Sorry folks but a study has confirmed that annoying younger siblings, who are always at the centre of attention, are indeed the funniest in the family.
Anyone with a younger brother or sister knows the awful struggle of having to set a responsible example while they get to have all the fun – and attention. Not fair!
According to a poll by YouGov, younger siblings typically see themselves as being funny while elders claim to be more successful and organised feeling a greater weight of responsibility.
Studying the personalities of the youngest and oldest children in British families, the study found there were many differences in character between the two.
Splitting out the first and last born siblings in British families with more than one child (86 per cent of the population), a clear divide in personality traits emerges.
The most significant difference is in feeling the burden of responsibility – most (54 per cent) first borns say they are more responsible than their siblings, compared to 31 per cent of last borns.
Younger siblings, on the other hand, are more likely to say they are more funny (46 per cent compared to 36 per cent of elder siblings), more easy going and more relaxed.
The key thing to note is the study says younger siblings ‘are more likely to say they are more funny’. So my sister can pipe down!
Since older children are seen to be more responsible, then they are also more likely to be successful according to the research.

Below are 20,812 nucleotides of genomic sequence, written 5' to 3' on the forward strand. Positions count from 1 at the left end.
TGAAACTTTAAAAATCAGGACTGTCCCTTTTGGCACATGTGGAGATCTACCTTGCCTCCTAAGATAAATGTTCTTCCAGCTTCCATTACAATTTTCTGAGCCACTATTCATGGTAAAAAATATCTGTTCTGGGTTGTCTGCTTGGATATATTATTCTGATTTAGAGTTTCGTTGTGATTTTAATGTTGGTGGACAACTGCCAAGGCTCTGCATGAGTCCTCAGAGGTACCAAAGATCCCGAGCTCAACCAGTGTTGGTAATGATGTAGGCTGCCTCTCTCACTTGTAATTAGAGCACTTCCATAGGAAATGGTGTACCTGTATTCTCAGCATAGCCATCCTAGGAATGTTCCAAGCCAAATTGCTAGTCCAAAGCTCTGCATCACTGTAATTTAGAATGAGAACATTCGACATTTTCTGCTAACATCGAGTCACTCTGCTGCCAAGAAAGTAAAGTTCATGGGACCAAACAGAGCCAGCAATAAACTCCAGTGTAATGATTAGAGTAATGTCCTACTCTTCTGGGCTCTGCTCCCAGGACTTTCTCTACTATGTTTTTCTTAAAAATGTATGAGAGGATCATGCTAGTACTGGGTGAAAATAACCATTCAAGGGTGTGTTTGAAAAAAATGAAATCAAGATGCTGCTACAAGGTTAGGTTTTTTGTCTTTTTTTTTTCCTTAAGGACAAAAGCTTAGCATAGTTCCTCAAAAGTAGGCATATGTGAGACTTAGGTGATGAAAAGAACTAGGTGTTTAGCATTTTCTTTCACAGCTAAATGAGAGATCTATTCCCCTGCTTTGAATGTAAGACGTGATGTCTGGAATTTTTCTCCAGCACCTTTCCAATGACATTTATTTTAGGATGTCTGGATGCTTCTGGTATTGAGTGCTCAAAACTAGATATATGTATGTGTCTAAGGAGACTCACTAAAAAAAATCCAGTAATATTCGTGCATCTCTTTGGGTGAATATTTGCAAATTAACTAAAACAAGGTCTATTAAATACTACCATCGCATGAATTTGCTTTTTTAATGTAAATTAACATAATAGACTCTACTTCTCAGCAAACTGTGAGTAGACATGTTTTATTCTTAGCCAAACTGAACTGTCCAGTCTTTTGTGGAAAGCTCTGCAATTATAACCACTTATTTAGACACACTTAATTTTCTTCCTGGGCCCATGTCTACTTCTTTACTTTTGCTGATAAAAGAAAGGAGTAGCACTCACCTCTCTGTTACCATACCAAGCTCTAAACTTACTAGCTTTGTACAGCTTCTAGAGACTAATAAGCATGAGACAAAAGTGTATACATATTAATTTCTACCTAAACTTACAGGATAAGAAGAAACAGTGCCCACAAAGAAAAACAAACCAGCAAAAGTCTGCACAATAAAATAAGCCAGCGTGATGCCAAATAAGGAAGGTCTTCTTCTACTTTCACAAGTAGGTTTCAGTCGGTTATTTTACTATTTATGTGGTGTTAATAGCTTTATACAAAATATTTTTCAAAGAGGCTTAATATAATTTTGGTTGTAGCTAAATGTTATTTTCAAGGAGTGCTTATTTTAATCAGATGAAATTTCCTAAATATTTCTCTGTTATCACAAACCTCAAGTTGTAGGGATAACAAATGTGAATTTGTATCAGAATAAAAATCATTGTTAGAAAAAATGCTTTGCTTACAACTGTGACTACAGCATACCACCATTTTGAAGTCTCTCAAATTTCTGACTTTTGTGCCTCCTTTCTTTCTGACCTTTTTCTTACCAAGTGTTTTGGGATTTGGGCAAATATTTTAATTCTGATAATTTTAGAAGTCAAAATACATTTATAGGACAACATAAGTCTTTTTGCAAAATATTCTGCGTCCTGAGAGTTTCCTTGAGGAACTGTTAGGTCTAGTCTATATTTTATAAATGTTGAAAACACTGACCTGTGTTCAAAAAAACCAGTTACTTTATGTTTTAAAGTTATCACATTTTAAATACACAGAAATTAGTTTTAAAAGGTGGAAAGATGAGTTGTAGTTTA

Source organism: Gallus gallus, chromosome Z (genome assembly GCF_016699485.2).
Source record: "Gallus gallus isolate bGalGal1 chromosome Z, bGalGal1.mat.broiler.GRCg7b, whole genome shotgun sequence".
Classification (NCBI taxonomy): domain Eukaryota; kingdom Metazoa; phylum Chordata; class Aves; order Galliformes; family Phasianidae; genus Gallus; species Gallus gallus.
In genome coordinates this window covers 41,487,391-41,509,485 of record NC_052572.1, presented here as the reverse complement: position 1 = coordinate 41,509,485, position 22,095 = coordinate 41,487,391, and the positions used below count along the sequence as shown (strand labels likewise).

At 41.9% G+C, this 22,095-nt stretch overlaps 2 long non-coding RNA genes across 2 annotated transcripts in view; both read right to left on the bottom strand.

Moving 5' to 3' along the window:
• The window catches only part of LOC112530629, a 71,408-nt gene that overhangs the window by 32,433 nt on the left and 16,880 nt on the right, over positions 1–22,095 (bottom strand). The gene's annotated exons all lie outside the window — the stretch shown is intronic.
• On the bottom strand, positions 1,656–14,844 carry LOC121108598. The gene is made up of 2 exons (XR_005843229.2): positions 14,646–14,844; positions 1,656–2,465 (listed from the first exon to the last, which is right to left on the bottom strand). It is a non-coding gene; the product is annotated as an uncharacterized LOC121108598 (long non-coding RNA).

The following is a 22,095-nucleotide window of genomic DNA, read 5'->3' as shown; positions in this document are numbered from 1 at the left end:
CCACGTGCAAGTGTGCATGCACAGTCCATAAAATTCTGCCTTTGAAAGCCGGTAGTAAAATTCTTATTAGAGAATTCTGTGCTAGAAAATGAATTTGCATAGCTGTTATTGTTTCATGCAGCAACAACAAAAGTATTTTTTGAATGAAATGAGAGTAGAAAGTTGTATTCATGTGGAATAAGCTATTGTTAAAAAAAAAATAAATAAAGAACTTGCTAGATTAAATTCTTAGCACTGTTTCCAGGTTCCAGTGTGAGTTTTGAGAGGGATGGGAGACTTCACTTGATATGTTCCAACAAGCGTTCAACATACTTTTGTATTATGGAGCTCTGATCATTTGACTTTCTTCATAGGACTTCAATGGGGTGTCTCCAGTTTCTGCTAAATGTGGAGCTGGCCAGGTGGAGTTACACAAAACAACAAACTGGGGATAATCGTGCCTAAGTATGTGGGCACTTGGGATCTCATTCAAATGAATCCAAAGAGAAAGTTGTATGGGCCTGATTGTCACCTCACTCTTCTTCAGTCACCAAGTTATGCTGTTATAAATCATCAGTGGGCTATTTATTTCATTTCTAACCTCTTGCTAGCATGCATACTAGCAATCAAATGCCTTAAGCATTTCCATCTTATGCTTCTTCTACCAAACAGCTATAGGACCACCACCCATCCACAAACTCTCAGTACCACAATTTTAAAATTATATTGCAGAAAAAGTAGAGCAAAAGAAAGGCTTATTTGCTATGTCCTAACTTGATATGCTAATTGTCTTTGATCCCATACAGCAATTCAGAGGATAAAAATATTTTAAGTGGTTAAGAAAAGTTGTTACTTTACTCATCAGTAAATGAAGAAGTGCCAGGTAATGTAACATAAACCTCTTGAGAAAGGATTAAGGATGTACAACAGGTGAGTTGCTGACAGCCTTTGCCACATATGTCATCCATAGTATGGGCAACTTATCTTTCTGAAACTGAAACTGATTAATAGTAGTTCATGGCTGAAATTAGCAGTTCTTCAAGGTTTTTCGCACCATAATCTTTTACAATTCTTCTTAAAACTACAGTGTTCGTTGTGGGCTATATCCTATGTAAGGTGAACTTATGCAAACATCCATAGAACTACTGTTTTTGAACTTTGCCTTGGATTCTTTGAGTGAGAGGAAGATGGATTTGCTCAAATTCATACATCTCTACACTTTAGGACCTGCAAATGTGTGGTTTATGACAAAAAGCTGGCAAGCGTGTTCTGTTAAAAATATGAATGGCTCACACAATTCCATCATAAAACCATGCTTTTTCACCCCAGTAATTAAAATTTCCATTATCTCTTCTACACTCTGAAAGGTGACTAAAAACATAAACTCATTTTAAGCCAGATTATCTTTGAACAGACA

It also proves though that ‘younger siblings are more likely to feel more favoured by their parents’ so unfortunately we can’t have it all.
In more great news for younger siblings, another study carried out by academics at Birmingham and Reading universities, found they’re also more likely to be millionaires than their elder counterparts.
The results of the study were published in the journal Personality and Individual Differences, and claims that siblings were ‘more likely to be exploratory, unconventional and tolerant of risk’.
It was found that the youngest children of non-entrepreneurial families are more likely to become entrepreneurs as they were ‘born to rebel’ and take risks.
Researchers discovered this by following 6,300 British men and women who were born in 1970 and raised with siblings, Stylist reports.
They found that in families with no history of entrepreneurship, the youngest of two children had a 49 per cent chance of becoming their own boss by the time they were 38.
Even if you’re the youngest of three, there was still a 43 per cent chance of the youngest starting their own business.
However, in families with a history of self-employment, things were flipped and the first and middle-born children were more likely to become entrepreneurs.
Maybe it’s time to be a bit nicer to your little brothers and sisters?
Emily Murray is a journalist at UNILAD. She graduated from the University of Leeds with a BA in English Literature and History before studying for a Masters in Journalism at the University of Salford. Emily has previously worked for the BBC, ITV and Trinity Mirror. When Emily isn’t writing about topics including mental health and entertainment, you can find her at the cinema which is her second home.